Which bird is called A Woosell (ouzel) Cocke by William Shakespeare in A Midsummer Night’s Dream, or as a colly (calling) bird on the Fourth Day of Christmas, or announced in a farewell song published in 1926, or was rumored to die if it ate pomegranates. Today, it is the national bird of Sweden, has as its cousin, the American Robin, and 24 of them feature in a nursery rhyme.

Which bird is called A Woosell (ouzel) Cocke by William Shakespeare in A Midsummer Night’s Dream, or as a colly (calling) bird on the Fourth Day of Christmas, or announced in a farewell song published in 1926, or was rumored to die if it ate pomegranates. Today, it is the national bird of Sweden, has as its cousin, the American Robin, and 24 of them feature in a nursery rhyme.

We are members of the Thrush family and love our life in Britain, so much so that 6 million pairs stay close to their breeding grounds nationwide throughout the year, and are joined in winter by fellow blackbirds from elsewhere in Europe. Across Europe, the blackbird population is estimated at 38 to 55 million pairs, and while most are sedentary, some in the north migrate south for the winter, and a few reach as far away as North Africa and tropical parts of Asia. You don’t find us in North America although there are five other species of blackbird present, including the red-winged, Brewer’s and Rusty kinds. Attempts to establish the European blackbird during the 19th century in Oregon and New York both failed.

We are what you call dimorphic. That is the male and female look different. I have a glossy black plumage, an orange-yellow bill and a yellow eye-ring, whereas my female friend is sooty brown, has a dull yellowish beak and mottling on her breast. I am also distinguished by my singing abilities which are said to produce some of the most beautiful and best-loved melodies of British birds. It is usually a varied and sweet-sounding low-pitched fluted warble that I relay from an elevated perch. You hear us often in the background during outdoor scenes featured in movies and the TV. We are noisy and tireless during Spring but much quieter in Winter.  Our favorite is to sing after the rain.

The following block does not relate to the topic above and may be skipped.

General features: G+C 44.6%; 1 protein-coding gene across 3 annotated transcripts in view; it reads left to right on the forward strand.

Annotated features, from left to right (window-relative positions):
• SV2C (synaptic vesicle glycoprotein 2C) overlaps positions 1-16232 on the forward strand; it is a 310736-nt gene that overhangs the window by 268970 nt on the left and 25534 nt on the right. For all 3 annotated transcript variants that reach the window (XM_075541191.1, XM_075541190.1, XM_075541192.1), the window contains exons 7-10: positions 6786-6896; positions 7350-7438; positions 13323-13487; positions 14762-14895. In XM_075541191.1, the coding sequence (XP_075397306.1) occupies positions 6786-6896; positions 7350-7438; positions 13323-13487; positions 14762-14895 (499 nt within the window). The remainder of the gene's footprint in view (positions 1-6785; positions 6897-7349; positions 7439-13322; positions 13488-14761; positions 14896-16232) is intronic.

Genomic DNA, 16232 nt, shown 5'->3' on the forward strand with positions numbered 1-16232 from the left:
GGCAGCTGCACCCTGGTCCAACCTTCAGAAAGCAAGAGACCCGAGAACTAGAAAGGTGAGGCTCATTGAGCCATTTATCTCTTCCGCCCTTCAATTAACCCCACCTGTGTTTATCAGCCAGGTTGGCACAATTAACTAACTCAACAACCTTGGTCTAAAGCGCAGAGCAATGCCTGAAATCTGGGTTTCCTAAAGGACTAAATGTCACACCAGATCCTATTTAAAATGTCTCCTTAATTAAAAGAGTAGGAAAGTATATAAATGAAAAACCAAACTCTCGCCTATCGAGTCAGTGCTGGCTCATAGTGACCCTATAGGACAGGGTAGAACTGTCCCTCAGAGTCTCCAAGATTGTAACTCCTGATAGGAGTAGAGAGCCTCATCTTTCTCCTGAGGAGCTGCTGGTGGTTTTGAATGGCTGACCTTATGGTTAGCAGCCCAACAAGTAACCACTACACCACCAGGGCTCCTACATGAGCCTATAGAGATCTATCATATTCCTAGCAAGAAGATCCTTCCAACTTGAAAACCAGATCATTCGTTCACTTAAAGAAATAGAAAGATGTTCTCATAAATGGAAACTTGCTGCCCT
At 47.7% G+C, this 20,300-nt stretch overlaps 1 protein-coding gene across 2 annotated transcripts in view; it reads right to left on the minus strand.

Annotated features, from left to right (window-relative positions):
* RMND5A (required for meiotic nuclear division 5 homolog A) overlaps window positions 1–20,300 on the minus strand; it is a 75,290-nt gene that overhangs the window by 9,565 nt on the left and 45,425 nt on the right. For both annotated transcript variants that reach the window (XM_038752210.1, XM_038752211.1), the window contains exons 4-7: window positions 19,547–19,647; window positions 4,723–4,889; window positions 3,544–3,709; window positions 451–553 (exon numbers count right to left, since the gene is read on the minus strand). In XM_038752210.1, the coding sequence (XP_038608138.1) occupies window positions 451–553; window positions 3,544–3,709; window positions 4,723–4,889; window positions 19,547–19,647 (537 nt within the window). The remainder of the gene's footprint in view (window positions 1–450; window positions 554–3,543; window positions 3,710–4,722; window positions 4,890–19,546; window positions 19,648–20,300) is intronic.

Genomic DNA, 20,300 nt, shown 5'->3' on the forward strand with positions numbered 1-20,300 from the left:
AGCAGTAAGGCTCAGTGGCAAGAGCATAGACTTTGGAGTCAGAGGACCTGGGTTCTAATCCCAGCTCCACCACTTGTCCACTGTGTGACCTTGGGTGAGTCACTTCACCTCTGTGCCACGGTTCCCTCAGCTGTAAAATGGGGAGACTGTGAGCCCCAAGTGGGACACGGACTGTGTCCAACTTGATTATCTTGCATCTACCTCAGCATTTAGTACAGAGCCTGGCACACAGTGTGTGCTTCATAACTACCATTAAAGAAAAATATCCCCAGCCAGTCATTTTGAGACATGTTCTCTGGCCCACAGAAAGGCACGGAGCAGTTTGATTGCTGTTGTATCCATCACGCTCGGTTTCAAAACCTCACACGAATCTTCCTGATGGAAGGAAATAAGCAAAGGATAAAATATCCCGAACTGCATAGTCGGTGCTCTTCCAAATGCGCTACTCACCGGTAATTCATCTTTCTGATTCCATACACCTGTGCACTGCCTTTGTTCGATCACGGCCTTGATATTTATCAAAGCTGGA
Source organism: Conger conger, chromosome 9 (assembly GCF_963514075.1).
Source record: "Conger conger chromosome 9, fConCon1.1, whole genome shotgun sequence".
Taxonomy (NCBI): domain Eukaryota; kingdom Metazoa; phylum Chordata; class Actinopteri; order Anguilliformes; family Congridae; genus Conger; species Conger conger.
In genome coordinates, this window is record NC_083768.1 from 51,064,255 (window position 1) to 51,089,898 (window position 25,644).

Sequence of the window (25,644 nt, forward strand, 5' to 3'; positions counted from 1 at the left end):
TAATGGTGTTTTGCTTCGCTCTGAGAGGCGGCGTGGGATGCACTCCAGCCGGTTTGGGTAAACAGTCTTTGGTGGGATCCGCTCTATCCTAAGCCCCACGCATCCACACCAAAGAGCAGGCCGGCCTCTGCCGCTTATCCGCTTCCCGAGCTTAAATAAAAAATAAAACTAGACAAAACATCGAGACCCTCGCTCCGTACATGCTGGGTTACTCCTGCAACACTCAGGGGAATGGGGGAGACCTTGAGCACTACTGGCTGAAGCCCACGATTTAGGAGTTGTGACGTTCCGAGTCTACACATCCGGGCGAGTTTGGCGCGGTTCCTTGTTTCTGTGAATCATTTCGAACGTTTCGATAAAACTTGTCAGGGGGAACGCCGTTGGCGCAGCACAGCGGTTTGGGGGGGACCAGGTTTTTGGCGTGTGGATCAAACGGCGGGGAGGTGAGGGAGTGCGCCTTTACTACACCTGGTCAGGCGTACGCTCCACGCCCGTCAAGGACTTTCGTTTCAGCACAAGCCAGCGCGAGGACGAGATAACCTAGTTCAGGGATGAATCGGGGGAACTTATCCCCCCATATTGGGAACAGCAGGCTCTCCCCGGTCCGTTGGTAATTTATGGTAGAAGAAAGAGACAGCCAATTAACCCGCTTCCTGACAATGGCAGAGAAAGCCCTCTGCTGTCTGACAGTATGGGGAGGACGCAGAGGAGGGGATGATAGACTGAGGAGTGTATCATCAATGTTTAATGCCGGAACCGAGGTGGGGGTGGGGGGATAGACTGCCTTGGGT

For breeding purposes, we strive to stay monogamous, at least while both of us are still alive. My wife does most of the work; she is responsible for nest-building and incubating the eggs, but we work together to feed our brood. For food, we enjoy insects, worms and berries.

As for habitat, we are not picky. You can find us virtually anywhere, across the countryside and in most people’s gardens, although we can be shy around humans. We do stay away from upland areas where our relative, the ring ouzel breeds. Both sexes look like us except for being a little smaller and the male has a bold white crescent across his throat (a gorget).  Ouzels are migrants and residents in Britain from March to November, preferring upland moors and rocky crags.  Only around 6000 pairs breed here, a dramatic reduction over the past few decades, due to afforestation and changes in grassland.  They are on the “red” conservation list in Britain, whereas we are “green”.  Curiously they have retained their Shakespeare name of ouzel.



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